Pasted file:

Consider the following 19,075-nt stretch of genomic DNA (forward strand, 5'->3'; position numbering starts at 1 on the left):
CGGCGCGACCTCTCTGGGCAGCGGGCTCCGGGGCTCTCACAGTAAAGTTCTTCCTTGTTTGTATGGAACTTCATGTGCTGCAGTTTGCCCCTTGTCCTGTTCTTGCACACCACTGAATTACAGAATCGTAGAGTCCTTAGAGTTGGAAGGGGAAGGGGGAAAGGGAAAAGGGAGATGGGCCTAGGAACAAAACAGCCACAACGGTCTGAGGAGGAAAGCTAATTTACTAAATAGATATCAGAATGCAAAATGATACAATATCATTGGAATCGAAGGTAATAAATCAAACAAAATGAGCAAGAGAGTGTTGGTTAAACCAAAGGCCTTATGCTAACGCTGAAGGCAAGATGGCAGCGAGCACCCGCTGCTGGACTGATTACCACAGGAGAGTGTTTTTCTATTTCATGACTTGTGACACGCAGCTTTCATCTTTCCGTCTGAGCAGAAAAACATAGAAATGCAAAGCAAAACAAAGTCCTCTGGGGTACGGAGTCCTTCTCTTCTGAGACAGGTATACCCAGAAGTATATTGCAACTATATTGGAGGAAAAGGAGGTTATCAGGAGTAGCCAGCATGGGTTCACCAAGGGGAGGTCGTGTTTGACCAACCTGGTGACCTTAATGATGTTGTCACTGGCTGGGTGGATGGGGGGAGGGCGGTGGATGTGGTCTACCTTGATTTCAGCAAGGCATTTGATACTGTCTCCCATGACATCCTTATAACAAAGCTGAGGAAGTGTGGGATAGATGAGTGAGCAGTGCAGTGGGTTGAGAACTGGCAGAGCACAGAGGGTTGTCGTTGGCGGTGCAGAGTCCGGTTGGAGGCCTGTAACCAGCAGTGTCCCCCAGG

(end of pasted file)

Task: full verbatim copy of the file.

Consider the following 19,075-nt stretch of genomic DNA (forward strand, 5'->3'; position numbering starts at 1 on the left):
CGGCGCGACCTCTCTGGGCAGCGGGCTCCGGGGCTCTCACAGTAAAGTTCTTCCTTGTTTGTATGGAACTTCATGTGCTGCAGTTTGCCCCTTGTCCTGTTCTTGCACACCACTGAATTACAGAATCGTAGAGTCCTTAGAGTTGGAAGGGGAAGGGGGAAAGGGAAAAGGGAGATGGGCCTAGGAACAAAACAGCCACAACGGTCTGAGGAGGAAAGCTAATTTACTAAATAGATATCAGAATGCAAAATGATACAATATCATTGGAATCGAAGGTAATAAATCAAACAAAATGAGCAAGAGAGTGTTGGTTAAACCAAAGGCCTTATGCTAACGCTGAAGGCAAGATGGCAGCGAGCACCCGCTGCTGGACTGATTACCACAGGAGAGTGTTTTTCTATTTCATGACTTGTGACACGCAGCTTTCATCTTTCCGTCTGAGCAGAAAAACATAGAAATGCAAAGCAAAACAAAGTCCTCTGGGGTACGGAGTCCTTCTCTTCTGAGACAGGTATACCCAGAAGTATATTGCAACTATATTGGAGGAAAAGGAGGTTATCAGGAGTAGCCAGCATGGGTTCACCAAGGGGAGGTCGTGTTTGACCAACCTGGTGACCTTAATGATGTTGTCACTGGCTGGGTGGATGGGGGGAGGGCGGTGGATGTGGTCTACCTTGATTTCAGCAAGGCATTTGATACTGTCTCCCATGACATCCTTATAACAAAGCTGAGGAAGTGTGGGATAGATGAGTGAGCAGTGCAGTGGGTTGAGAACTGGCAGAGCACAGAGGGTTGTCGTTGGCGGTGCAGAGTCCGGTTGGAGGCCTGTAACCAGCAGTGTCCCCCAGG